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How to really eat for a healthy brain

by , 23 May 2016
How to really eat for a healthy brain
Your brain is your most valuable asset. Think about it—every thought, feeling, action and dream depends on your brain.

You may already know this, but when it comes to brain health and mental wellness, I think that food is the best medicine.

When you feed your most important cells first and feed them right, you're more vibrant, less anxious, sharper, and a healthy weight as you're getting the nutrients you need from fewer calories.

Here are my top six tips on how to really eat for a healthy brain.

Six diet tips for brain health


#1: Eat the colours of the rainbow
The colours in food signal medicine because natural pigments in food have different health-promoting molecules. For example, lycopene is red and carotenoids are orange, and they're both linked to a lower risk of dementia
 
We often refer to these phytonutrients as “antioxidants,” but they're much more than this. They send powerful signals to our DNA that help quell inflammation and promote resilience at the cellular level. Some compounds in plants even promote the growth of new brain cells by promoting the expression of brain-derived neurotrophic factor (BDNF).
 
What I'm trying to say is beware the beige food! The more colours on your plate means a bigger, better brain. Researchers at Harvard found that having higher levels of carotenoids in the blood is correlated with a more optimistic outlook. More rainbows equal more smiles!
 
#2: Stop relying on supplements
The foundation of health is food. There's no “insurance policy” for eating poorly, so why do so many people put their faith in supplements?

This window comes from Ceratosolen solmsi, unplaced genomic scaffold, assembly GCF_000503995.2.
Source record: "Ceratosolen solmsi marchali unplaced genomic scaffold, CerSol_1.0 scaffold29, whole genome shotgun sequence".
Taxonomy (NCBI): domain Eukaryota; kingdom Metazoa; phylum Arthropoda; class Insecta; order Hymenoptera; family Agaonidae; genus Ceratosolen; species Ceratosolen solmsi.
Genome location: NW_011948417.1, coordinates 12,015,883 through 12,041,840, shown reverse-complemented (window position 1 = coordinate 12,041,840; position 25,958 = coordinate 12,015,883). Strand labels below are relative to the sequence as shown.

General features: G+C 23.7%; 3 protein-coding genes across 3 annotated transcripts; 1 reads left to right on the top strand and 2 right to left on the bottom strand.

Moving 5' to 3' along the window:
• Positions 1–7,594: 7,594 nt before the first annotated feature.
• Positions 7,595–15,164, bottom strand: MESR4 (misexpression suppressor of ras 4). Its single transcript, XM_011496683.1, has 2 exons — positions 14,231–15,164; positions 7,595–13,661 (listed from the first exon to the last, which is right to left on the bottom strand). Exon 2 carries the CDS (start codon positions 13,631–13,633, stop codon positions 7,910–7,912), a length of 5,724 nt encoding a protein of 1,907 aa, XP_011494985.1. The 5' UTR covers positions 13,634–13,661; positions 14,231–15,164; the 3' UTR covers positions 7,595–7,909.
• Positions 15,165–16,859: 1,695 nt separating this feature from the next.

Remember, everything you put in your body must be dealt with and either absorbed or excreted. That’s a lot of work for your liver and kidneys, which is why I get so concerned when I see people who don’t know what they are putting their bodies with supplements, as many essential nutrients can be toxic in high levels. 
 
Relying on food for vital nutrients is simpler than relying on supplements and will transform your health!
 
#3: Go plant-based instead of vegan
As the vegan movement gains traction, let’s not forget vegan eating plans miss two of the most important nutrients for brain function: Vitamin B12 and DHA. Sure, you can supplement, but studies show that the rates of B12 deficiency in both vegans and vegetarians is sky-high.
 
Still, most eaters have much to learn from vegans, as they are masters at cooking plants. Following a plant-based plan that also incorporates animal foods with these nutrients ensures you get all of the nutrients your brain needs.
 
#4: Get your seafood fix
Many eaters struggle with seafood. I get it. I didn’t eat seafood for years. Then I learned about the function of the omega-3 fats in the body. 
 
Being a "compleater" (or someone who eats the complete range of nutrients necessary for good brain health) requires sensible seafood. 
 
#5: Stop eating processed foods 
Few eaters are actually sensitive to gluten. For those who are, eliminating gluten is a miracle. But for others, much of the perceived health benefits of going gluten-free likely come from eliminating baked goods (like bread and croissants), pasta, and other highly processed foods. It’s not like a gluten-free brownie is health food!
 
Eliminating processed foods and focusing on fermented, traditional whole grains is key to getting rid of the empty calories and simple carbs as the base of your food plan.
 
#6: Eat like your grandmother ate
Traditional diets are superior for health. Diets based on whole foods, simple cooking, and seasonal variety are highly protective for the brain. Think Mediterranean, Japanese, and Norwegian dietary patterns. 
 
What do they have in common? They're all plant-based, absent of highly processed foods and empty calories, and encourage regular seafood and more mindful meat consumption.

PS: Go here to learn about the eight fats that you should be eating every day.

Tip: Did you get your daily dose of Omega 3 this morning?

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